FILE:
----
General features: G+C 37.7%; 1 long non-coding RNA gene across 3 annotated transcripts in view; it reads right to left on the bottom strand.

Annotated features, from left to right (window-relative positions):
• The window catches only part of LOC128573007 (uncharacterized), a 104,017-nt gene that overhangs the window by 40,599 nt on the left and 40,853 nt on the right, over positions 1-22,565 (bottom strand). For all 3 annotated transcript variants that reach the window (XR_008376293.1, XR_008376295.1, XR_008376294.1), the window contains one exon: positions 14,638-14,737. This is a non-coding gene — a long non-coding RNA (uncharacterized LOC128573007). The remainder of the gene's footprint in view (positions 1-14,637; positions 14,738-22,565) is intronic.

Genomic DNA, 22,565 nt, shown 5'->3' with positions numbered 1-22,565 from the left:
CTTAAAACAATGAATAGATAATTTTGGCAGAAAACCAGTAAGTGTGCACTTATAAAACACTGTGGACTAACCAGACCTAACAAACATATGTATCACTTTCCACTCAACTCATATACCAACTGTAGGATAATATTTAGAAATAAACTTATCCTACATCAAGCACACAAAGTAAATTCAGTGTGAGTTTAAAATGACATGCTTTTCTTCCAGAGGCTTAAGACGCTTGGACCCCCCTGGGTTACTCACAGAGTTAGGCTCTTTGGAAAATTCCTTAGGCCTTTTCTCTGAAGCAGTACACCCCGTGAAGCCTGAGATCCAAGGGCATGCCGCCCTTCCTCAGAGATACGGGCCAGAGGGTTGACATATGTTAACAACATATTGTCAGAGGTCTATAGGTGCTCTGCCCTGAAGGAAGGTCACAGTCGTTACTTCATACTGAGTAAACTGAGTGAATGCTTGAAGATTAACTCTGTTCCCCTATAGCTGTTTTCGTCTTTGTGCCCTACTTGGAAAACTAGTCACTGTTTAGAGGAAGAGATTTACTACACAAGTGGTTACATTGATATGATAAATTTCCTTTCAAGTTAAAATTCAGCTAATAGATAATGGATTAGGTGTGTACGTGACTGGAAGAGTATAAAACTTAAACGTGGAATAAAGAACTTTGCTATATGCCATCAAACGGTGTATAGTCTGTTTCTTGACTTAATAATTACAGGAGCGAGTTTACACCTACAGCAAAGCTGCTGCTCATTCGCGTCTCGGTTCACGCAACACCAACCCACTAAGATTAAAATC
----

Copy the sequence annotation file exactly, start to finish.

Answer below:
General features: G+C 37.7%; 1 long non-coding RNA gene across 3 annotated transcripts in view; it reads right to left on the bottom strand.

Annotated features, from left to right (window-relative positions):
• The window catches only part of LOC128573007 (uncharacterized), a 104,017-nt gene that overhangs the window by 40,599 nt on the left and 40,853 nt on the right, over positions 1-22,565 (bottom strand). For all 3 annotated transcript variants that reach the window (XR_008376293.1, XR_008376295.1, XR_008376294.1), the window contains one exon: positions 14,638-14,737. This is a non-coding gene — a long non-coding RNA (uncharacterized LOC128573007). The remainder of the gene's footprint in view (positions 1-14,637; positions 14,738-22,565) is intronic.

Genomic DNA, 22,565 nt, shown 5'->3' with positions numbered 1-22,565 from the left:
CTTAAAACAATGAATAGATAATTTTGGCAGAAAACCAGTAAGTGTGCACTTATAAAACACTGTGGACTAACCAGACCTAACAAACATATGTATCACTTTCCACTCAACTCATATACCAACTGTAGGATAATATTTAGAAATAAACTTATCCTACATCAAGCACACAAAGTAAATTCAGTGTGAGTTTAAAATGACATGCTTTTCTTCCAGAGGCTTAAGACGCTTGGACCCCCCTGGGTTACTCACAGAGTTAGGCTCTTTGGAAAATTCCTTAGGCCTTTTCTCTGAAGCAGTACACCCCGTGAAGCCTGAGATCCAAGGGCATGCCGCCCTTCCTCAGAGATACGGGCCAGAGGGTTGACATATGTTAACAACATATTGTCAGAGGTCTATAGGTGCTCTGCCCTGAAGGAAGGTCACAGTCGTTACTTCATACTGAGTAAACTGAGTGAATGCTTGAAGATTAACTCTGTTCCCCTATAGCTGTTTTCGTCTTTGTGCCCTACTTGGAAAACTAGTCACTGTTTAGAGGAAGAGATTTACTACACAAGTGGTTACATTGATATGATAAATTTCCTTTCAAGTTAAAATTCAGCTAATAGATAATGGATTAGGTGTGTACGTGACTGGAAGAGTATAAAACTTAAACGTGGAATAAAGAACTTTGCTATATGCCATCAAACGGTGTATAGTCTGTTTCTTGACTTAATAATTACAGGAGCGAGTTTACACCTACAGCAAAGCTGCTGCTCATTCGCGTCTCGGTTCACGCAACACCAACCCACTAAGATTAAAATC